Chalk it up to the Novato Police Department's ultra-cool, car-mounted electronic license plate reader for the arrests of two suspects on auto theft and drug charges.
A male parolee and woman, both from Novato, face multiple felonies Thursday after a two-day episode that started with suspects eluding an officer and ended with a dramatic surrender of the man one day later, police said.
Johnny Allen Morris, 42, and Oksana Elizabeth Collins, 21, faces charges of vehicle theft, possession of a controlled substance and possession of drug paraphernalia. In addition, Morris, who lives in Green Point, faces charges of evading a police officer, possession of stolen property and a parole violation.
An officer driving a patrol car equipped with the license-reading technology located a stolen vehicle at the Vintage Oaks Shopping Center at about 9 p.m. Wednesday and saw that two people were inside the green Ford pickup truck, Lt. Jennifer Welch said Thursday. The driver took off and the officer attempted to make a forced stop, but the driver didn't yield, she said.
Police pursued the car at normal speeds for about a mile until it stopped in the 1400 block of Donna Street, just off South Novato Boulevard, where the driver fled on foot. The passenger, later identified as Collins, was detained immediately while in the car and found to be in possession of drugs, according to the police report. Officers used infrared night-vision cameras to search for Morris, but he wasn't found.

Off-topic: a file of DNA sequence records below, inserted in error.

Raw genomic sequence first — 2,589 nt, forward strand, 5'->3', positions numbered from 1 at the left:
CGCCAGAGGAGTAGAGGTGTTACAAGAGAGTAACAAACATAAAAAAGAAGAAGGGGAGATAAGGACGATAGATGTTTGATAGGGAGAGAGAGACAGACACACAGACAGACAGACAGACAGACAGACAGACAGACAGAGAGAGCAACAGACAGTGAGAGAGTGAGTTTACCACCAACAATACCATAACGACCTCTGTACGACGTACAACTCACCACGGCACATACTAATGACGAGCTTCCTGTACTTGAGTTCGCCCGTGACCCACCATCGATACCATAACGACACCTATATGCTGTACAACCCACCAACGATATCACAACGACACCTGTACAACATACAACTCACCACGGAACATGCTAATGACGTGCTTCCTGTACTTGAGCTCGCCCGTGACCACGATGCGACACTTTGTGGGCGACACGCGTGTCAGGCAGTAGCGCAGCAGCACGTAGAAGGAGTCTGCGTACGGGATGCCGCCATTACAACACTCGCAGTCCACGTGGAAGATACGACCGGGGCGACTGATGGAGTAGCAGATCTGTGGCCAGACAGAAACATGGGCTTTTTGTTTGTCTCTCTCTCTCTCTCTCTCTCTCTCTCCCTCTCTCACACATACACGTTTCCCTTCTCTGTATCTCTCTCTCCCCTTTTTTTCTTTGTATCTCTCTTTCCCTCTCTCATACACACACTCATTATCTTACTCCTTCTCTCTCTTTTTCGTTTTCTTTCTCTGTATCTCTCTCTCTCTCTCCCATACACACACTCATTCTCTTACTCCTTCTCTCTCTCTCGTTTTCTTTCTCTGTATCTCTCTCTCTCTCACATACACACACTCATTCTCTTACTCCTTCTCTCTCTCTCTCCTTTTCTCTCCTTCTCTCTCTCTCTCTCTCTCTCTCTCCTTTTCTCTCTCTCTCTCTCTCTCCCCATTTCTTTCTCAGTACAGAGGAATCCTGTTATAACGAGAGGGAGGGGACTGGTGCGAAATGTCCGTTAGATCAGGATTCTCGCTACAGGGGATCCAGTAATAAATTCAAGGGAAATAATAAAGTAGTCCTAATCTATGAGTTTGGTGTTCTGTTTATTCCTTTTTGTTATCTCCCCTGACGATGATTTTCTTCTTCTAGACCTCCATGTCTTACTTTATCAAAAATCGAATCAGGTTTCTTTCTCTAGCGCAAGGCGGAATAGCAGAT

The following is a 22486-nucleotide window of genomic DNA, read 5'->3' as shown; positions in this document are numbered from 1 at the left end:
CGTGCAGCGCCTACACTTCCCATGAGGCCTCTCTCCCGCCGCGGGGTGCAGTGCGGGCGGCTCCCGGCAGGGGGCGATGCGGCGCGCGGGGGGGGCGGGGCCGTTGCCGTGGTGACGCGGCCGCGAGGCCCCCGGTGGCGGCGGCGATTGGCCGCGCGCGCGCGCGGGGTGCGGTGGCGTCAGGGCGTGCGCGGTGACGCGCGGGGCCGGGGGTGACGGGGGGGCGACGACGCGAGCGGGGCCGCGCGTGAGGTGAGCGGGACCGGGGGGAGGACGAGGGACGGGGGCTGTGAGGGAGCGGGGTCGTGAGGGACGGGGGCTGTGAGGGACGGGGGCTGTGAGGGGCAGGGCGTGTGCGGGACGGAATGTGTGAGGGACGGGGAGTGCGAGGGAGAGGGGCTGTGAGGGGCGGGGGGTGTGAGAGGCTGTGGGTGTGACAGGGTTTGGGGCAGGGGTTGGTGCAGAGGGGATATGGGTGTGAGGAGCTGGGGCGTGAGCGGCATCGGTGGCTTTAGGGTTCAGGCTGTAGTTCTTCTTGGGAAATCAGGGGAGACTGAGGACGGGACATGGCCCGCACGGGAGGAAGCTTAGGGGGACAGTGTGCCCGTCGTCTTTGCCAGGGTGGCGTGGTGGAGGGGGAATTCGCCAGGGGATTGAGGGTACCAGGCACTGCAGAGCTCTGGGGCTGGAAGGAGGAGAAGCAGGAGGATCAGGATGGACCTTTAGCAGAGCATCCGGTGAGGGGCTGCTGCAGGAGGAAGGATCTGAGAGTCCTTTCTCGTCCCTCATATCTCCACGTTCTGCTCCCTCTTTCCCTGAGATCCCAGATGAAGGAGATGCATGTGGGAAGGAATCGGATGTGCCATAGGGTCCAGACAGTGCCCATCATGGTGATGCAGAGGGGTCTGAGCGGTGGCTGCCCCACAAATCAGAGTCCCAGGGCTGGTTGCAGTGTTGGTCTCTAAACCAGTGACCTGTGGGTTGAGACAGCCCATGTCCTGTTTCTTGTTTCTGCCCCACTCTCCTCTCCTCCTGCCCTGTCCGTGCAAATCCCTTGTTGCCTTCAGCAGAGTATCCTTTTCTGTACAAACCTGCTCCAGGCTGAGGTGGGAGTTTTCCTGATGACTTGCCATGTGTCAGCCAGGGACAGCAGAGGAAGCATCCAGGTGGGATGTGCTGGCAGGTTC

The four-person Novato Response Team and other police investigators resumed the hunt for Morris on Thursday and received leads that pinpointed his location to Clay Court on the western edge of the Olive neighborhood. There was a confrontation described by Welch as "high risk," followed by talks with the suspect involving a crisis negotiator. Eventually, Morris surrendered peacefully, she said.
Morris had three outstanding warrants for his arrest.
The automated license plate readers were installed this summer on three patrol vehicles and are used daily to assist officers in finding stolen vehicles.
"This is a great example of how technology utilization can assist our department in apprehension of criminals and suppress criminal activity in our community," Welch said.
The pickup truck used by the suspects had been stolen the night of Nov. 29-30 from a San Anselmo driveway, according to CHP officer Patrick Roth. The spare keys were in the center console of another car in the same driveway, and it appeared that someone broke into that car and found the truck keys then stole the truck, Roth said.
The green Ford F-150 was one of two vehicles stolen from Tappan Road that night, according to Marin County Sheriff's Department records.